3) Appealing to purchasers from advocacy groups:
Organisations have to adapt to a world where appointing people from minority backgrounds and women to positions of power is necessary (and sound) business practice. As this happens, the businesses, and its internal departments, increasingly reflect the values and principles of these minority groups. Procurement is not exempt form this trend.
Leaders in procurement, who are – for the reasons above – now more interested in diversity measures, are looking to purchase from businesses with strong supplier diversity programs. If your organisation sells B2B, then a healthy supplier diversity program will increase your chances of winning contracts with this new wave of ethically minded procurement teams.
4) Increasing customer satisfaction:
Another way that an enhanced supplier diversity program translates to increased sales is by raising the proportion of B2C or B2B sales revenue from customers who have an interest in supplier diversity or in markets where ethnic identity is integral to shaping consumer demand. Indigenous suppliers can help you serve the growing Indigenous market and can also help you to appeal to customers concerned with diversity, ethical business practices, and social justice. Through this process customer satisfaction will be increased, diversity sub-contracting requirements are more easily met, and you are more likely to pull ahead of your competitors.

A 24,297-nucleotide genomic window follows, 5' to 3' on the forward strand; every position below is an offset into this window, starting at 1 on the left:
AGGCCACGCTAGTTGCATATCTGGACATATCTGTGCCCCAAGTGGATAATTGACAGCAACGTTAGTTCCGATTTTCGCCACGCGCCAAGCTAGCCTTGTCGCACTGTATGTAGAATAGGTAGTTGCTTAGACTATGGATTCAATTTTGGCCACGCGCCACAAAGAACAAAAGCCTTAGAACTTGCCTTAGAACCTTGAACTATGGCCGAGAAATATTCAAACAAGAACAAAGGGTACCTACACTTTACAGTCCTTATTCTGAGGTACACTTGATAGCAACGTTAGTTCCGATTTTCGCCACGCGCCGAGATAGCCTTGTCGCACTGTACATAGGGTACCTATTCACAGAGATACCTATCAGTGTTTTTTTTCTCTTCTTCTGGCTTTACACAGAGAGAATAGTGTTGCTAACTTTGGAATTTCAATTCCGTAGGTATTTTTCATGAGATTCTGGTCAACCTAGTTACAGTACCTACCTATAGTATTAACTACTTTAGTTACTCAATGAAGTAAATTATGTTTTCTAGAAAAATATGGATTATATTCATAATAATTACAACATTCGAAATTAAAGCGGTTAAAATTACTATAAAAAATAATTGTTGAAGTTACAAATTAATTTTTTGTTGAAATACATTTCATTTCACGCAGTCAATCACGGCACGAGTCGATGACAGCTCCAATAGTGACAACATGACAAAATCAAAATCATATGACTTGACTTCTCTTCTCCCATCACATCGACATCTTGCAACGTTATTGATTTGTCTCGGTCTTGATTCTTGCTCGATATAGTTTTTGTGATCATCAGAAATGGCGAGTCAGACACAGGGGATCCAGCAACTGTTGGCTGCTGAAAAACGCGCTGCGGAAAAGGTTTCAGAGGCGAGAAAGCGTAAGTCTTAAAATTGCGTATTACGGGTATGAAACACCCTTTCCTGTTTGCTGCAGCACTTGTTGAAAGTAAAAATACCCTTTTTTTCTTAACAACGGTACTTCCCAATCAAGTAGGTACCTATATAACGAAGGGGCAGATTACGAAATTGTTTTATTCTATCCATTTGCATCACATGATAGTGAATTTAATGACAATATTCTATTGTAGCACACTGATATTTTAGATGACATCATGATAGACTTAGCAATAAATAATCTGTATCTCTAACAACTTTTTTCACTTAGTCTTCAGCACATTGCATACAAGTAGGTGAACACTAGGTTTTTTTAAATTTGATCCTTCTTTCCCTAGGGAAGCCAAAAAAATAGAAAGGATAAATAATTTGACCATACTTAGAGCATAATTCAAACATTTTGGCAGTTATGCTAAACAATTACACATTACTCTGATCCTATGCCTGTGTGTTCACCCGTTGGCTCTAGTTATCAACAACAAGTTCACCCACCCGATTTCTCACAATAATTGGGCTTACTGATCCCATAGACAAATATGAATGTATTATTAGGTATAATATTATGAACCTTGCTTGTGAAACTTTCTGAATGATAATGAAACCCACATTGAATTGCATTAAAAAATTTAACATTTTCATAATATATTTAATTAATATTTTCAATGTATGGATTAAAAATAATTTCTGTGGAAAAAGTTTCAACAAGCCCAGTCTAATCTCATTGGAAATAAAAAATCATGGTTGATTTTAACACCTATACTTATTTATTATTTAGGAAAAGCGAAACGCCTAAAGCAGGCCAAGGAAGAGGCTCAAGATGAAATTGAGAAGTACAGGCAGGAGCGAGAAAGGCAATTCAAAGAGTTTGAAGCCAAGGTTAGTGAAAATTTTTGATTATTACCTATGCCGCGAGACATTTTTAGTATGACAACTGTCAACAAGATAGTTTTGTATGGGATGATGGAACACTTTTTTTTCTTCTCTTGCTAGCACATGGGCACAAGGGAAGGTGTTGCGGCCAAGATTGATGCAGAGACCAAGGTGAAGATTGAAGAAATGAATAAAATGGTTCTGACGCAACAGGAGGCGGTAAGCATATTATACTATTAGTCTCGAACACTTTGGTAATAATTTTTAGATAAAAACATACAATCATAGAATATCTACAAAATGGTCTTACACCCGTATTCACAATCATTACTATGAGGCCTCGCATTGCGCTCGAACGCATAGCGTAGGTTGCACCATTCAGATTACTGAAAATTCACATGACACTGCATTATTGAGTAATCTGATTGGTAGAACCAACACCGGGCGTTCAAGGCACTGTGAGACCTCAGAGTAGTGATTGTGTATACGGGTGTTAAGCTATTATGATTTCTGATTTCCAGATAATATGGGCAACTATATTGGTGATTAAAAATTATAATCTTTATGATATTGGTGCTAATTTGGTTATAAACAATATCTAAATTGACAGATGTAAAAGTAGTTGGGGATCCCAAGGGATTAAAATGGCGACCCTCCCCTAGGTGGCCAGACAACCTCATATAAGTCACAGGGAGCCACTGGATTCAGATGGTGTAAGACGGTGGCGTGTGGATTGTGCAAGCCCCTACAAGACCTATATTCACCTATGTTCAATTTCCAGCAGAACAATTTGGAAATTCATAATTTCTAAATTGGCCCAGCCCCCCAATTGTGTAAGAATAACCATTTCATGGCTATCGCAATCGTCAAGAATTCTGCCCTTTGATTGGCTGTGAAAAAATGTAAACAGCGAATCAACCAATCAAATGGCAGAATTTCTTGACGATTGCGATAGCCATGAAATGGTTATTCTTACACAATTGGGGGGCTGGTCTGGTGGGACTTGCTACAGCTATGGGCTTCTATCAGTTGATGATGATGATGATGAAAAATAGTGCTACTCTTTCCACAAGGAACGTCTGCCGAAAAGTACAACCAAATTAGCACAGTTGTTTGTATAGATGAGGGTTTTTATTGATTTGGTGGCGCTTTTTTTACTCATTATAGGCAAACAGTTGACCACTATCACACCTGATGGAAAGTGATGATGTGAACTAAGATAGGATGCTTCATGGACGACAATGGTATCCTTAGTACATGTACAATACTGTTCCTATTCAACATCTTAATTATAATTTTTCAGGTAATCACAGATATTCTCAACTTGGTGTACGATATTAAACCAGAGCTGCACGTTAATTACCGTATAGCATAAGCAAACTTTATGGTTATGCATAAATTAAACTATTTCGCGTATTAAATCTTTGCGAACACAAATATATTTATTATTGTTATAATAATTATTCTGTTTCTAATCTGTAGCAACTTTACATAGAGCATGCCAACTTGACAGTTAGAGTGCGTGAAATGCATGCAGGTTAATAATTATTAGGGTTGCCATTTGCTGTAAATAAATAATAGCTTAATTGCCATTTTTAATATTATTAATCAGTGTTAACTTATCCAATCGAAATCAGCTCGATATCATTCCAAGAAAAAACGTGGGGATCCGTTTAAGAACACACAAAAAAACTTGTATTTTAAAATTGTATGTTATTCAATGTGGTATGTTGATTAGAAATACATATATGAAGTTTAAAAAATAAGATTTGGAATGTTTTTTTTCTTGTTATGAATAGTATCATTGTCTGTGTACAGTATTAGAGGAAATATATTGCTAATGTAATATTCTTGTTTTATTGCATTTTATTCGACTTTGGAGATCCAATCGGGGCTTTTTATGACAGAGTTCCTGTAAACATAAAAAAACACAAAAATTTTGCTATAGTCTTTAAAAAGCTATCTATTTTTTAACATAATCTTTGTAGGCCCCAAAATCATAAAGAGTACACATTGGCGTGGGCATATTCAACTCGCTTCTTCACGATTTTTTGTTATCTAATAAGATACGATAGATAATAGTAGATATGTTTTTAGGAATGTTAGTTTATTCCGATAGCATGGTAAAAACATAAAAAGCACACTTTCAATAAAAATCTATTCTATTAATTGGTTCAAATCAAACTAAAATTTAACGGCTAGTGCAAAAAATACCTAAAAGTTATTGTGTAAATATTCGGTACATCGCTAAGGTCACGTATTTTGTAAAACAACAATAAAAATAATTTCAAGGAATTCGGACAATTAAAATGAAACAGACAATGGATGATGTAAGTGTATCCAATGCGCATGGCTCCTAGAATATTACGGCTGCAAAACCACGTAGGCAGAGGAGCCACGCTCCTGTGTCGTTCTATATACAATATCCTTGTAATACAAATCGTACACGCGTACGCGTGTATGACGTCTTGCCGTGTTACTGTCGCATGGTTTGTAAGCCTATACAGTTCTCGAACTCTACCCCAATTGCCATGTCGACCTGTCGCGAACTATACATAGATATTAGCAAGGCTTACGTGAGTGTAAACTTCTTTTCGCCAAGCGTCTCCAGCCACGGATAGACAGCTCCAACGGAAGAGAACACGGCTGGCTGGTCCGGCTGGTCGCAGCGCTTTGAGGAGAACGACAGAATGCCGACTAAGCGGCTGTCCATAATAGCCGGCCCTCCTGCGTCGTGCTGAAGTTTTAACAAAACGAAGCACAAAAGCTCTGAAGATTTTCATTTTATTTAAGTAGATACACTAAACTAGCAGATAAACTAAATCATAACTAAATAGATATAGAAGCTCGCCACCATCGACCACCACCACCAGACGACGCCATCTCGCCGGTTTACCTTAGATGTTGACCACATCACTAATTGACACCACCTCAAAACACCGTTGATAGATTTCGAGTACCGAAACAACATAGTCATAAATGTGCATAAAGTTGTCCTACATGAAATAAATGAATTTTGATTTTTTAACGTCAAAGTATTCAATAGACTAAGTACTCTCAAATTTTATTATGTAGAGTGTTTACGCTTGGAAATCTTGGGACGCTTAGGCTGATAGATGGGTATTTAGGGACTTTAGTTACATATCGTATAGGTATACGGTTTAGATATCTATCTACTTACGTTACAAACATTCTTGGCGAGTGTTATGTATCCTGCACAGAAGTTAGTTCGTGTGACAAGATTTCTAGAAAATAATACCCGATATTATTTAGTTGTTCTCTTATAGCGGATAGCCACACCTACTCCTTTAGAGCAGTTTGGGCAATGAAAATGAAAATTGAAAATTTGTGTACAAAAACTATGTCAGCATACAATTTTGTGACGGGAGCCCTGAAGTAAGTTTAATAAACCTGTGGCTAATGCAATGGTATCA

5) Increasing your presence within the Indigenous market:
Indigenous businesses are almost all privately held, which means they are going to be responsive, innovative and generally willing to take on more of your risk. In many cases, Indigenous business managers and owners are receiving specialised training from busiensses schools like Murra, which is run out of Melbourne business school, or Jawun, which facilitates corporate partnerships.